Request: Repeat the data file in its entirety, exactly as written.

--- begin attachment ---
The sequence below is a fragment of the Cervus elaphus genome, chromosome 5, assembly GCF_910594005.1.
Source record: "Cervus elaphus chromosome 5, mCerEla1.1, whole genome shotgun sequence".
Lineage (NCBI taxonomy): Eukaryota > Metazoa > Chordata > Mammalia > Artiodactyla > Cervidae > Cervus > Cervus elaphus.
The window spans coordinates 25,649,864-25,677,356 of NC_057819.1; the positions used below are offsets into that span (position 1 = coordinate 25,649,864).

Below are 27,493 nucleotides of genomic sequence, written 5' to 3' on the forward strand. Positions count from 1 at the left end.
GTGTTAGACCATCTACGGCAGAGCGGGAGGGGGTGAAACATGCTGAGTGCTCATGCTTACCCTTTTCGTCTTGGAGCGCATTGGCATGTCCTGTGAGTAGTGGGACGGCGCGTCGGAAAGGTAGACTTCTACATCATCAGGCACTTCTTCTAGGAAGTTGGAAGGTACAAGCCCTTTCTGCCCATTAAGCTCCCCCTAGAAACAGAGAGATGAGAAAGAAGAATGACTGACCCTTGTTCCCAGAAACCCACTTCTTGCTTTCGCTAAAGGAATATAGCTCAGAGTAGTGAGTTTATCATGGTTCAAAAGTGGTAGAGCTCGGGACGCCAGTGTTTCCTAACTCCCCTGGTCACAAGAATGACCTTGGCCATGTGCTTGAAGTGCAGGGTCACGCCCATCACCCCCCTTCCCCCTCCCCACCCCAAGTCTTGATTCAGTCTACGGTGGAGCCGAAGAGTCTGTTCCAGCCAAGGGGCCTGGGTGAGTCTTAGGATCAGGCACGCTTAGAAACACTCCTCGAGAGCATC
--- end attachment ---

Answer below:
The sequence below is a fragment of the Cervus elaphus genome, chromosome 5, assembly GCF_910594005.1.
Source record: "Cervus elaphus chromosome 5, mCerEla1.1, whole genome shotgun sequence".
Lineage (NCBI taxonomy): Eukaryota > Metazoa > Chordata > Mammalia > Artiodactyla > Cervidae > Cervus > Cervus elaphus.
The window spans coordinates 25,649,864-25,677,356 of NC_057819.1; the positions used below are offsets into that span (position 1 = coordinate 25,649,864).

Below are 27,493 nucleotides of genomic sequence, written 5' to 3' on the forward strand. Positions count from 1 at the left end.
GTGTTAGACCATCTACGGCAGAGCGGGAGGGGGTGAAACATGCTGAGTGCTCATGCTTACCCTTTTCGTCTTGGAGCGCATTGGCATGTCCTGTGAGTAGTGGGACGGCGCGTCGGAAAGGTAGACTTCTACATCATCAGGCACTTCTTCTAGGAAGTTGGAAGGTACAAGCCCTTTCTGCCCATTAAGCTCCCCCTAGAAACAGAGAGATGAGAAAGAAGAATGACTGACCCTTGTTCCCAGAAACCCACTTCTTGCTTTCGCTAAAGGAATATAGCTCAGAGTAGTGAGTTTATCATGGTTCAAAAGTGGTAGAGCTCGGGACGCCAGTGTTTCCTAACTCCCCTGGTCACAAGAATGACCTTGGCCATGTGCTTGAAGTGCAGGGTCACGCCCATCACCCCCCTTCCCCCTCCCCACCCCAAGTCTTGATTCAGTCTACGGTGGAGCCGAAGAGTCTGTTCCAGCCAAGGGGCCTGGGTGAGTCTTAGGATCAGGCACGCTTAGAAACACTCCTCGAGAGCATC